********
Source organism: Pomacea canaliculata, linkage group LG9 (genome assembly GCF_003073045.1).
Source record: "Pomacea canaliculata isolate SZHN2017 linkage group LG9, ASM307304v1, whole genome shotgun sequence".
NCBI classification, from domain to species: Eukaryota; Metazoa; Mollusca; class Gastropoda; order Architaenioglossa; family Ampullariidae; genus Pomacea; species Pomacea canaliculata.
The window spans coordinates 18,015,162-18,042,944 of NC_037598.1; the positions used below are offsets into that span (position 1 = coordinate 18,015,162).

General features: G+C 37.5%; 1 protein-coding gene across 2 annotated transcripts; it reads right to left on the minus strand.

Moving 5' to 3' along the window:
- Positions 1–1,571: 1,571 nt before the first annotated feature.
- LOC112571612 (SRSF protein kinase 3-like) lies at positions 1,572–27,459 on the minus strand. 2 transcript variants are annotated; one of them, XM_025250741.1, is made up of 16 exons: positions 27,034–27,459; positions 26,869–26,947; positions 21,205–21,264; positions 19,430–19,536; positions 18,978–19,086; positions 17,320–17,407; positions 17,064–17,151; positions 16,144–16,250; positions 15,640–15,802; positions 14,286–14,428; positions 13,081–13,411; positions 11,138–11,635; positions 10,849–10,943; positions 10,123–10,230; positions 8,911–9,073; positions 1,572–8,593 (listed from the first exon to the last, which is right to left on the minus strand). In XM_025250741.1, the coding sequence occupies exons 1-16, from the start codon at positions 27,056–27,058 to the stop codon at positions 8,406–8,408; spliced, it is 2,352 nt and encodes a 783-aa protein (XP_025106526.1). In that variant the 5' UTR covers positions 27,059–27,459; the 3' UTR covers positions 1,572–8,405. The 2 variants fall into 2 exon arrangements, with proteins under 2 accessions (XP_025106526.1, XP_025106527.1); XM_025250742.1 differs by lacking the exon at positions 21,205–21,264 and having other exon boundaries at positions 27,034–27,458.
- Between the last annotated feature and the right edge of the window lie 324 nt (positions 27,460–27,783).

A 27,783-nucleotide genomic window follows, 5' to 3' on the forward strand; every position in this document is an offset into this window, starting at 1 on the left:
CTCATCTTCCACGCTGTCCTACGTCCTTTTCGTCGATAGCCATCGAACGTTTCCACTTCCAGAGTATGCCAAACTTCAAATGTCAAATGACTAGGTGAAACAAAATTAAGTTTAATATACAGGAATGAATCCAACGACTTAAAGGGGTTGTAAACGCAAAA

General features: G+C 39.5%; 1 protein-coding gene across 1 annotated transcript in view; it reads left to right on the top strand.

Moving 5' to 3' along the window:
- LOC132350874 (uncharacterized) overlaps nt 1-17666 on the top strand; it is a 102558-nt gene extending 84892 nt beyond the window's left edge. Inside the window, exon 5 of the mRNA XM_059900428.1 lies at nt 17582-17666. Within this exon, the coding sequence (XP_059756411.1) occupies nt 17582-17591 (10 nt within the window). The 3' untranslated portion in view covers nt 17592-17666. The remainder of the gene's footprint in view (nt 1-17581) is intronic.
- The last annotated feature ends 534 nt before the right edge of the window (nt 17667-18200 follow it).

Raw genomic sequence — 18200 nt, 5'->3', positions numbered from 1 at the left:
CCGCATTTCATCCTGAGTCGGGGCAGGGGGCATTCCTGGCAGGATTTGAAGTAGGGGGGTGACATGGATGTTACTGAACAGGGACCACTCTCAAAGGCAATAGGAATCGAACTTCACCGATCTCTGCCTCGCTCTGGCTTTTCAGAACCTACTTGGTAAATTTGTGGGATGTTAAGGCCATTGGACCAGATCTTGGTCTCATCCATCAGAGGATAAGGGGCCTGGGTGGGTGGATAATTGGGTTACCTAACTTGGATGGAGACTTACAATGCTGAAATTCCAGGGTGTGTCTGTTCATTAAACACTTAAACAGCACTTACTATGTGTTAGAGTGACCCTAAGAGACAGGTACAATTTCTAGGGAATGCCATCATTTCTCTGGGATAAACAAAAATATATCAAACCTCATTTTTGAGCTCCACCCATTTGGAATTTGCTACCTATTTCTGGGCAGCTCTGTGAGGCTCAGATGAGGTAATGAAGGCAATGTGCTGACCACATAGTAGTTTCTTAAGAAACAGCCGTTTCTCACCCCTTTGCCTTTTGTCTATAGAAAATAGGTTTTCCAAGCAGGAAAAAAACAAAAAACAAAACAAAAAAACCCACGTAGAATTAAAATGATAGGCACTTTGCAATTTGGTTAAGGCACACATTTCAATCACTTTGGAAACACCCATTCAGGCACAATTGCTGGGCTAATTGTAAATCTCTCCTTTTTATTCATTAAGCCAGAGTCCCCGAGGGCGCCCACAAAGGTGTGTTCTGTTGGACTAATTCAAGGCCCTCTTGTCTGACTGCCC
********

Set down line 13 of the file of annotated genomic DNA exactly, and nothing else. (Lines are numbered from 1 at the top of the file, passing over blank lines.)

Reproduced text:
Moving 5' to 3' along the window: